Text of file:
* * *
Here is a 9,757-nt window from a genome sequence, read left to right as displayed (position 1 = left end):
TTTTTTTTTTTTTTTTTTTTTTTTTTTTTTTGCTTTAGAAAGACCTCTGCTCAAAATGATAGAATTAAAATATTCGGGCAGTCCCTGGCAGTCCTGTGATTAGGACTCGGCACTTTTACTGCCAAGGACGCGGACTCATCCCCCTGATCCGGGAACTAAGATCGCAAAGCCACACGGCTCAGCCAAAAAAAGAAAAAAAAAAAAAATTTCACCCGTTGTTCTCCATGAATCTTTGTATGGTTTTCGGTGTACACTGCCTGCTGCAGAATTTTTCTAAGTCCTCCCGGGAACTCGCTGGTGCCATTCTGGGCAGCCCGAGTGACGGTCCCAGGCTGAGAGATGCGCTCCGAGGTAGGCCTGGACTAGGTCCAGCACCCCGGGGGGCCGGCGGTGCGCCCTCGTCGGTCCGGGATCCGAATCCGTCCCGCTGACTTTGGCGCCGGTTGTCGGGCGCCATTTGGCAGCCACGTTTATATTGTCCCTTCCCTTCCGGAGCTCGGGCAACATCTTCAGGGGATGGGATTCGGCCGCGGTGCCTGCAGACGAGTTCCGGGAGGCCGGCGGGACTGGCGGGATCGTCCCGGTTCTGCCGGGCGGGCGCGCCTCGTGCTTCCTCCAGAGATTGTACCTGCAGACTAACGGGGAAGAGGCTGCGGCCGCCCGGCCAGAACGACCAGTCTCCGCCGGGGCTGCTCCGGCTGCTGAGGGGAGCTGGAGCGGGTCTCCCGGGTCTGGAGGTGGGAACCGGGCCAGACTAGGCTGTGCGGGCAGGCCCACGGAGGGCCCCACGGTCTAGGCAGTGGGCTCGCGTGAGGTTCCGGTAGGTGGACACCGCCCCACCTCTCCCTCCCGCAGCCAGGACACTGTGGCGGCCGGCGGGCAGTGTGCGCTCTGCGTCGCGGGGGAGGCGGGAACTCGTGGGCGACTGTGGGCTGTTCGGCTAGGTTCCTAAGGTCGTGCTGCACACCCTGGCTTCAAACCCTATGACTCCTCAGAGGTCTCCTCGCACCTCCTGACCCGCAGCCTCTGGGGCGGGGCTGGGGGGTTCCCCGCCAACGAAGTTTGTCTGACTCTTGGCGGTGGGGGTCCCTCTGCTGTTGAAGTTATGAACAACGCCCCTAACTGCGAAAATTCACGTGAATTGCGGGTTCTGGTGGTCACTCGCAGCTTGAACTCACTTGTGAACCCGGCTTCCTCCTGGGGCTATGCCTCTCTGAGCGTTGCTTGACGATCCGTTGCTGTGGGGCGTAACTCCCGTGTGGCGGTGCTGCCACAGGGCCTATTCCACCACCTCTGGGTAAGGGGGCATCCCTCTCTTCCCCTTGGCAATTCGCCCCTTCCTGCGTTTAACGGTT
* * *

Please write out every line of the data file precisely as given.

Here is a 9,757-nt window from a genome sequence, read left to right as displayed (position 1 = left end):
TTTTTTTTTTTTTTTTTTTTTTTTTTTTTTTGCTTTAGAAAGACCTCTGCTCAAAATGATAGAATTAAAATATTCGGGCAGTCCCTGGCAGTCCTGTGATTAGGACTCGGCACTTTTACTGCCAAGGACGCGGACTCATCCCCCTGATCCGGGAACTAAGATCGCAAAGCCACACGGCTCAGCCAAAAAAAGAAAAAAAAAAAAAATTTCACCCGTTGTTCTCCATGAATCTTTGTATGGTTTTCGGTGTACACTGCCTGCTGCAGAATTTTTCTAAGTCCTCCCGGGAACTCGCTGGTGCCATTCTGGGCAGCCCGAGTGACGGTCCCAGGCTGAGAGATGCGCTCCGAGGTAGGCCTGGACTAGGTCCAGCACCCCGGGGGGCCGGCGGTGCGCCCTCGTCGGTCCGGGATCCGAATCCGTCCCGCTGACTTTGGCGCCGGTTGTCGGGCGCCATTTGGCAGCCACGTTTATATTGTCCCTTCCCTTCCGGAGCTCGGGCAACATCTTCAGGGGATGGGATTCGGCCGCGGTGCCTGCAGACGAGTTCCGGGAGGCCGGCGGGACTGGCGGGATCGTCCCGGTTCTGCCGGGCGGGCGCGCCTCGTGCTTCCTCCAGAGATTGTACCTGCAGACTAACGGGGAAGAGGCTGCGGCCGCCCGGCCAGAACGACCAGTCTCCGCCGGGGCTGCTCCGGCTGCTGAGGGGAGCTGGAGCGGGTCTCCCGGGTCTGGAGGTGGGAACCGGGCCAGACTAGGCTGTGCGGGCAGGCCCACGGAGGGCCCCACGGTCTAGGCAGTGGGCTCGCGTGAGGTTCCGGTAGGTGGACACCGCCCCACCTCTCCCTCCCGCAGCCAGGACACTGTGGCGGCCGGCGGGCAGTGTGCGCTCTGCGTCGCGGGGGAGGCGGGAACTCGTGGGCGACTGTGGGCTGTTCGGCTAGGTTCCTAAGGTCGTGCTGCACACCCTGGCTTCAAACCCTATGACTCCTCAGAGGTCTCCTCGCACCTCCTGACCCGCAGCCTCTGGGGCGGGGCTGGGGGGTTCCCCGCCAACGAAGTTTGTCTGACTCTTGGCGGTGGGGGTCCCTCTGCTGTTGAAGTTATGAACAACGCCCCTAACTGCGAAAATTCACGTGAATTGCGGGTTCTGGTGGTCACTCGCAGCTTGAACTCACTTGTGAACCCGGCTTCCTCCTGGGGCTATGCCTCTCTGAGCGTTGCTTGACGATCCGTTGCTGTGGGGCGTAACTCCCGTGTGGCGGTGCTGCCACAGGGCCTATTCCACCACCTCTGGGTAAGGGGGCATCCCTCTCTTCCCCTTGGCAATTCGCCCCTTCCTGCGTTTAACGGTT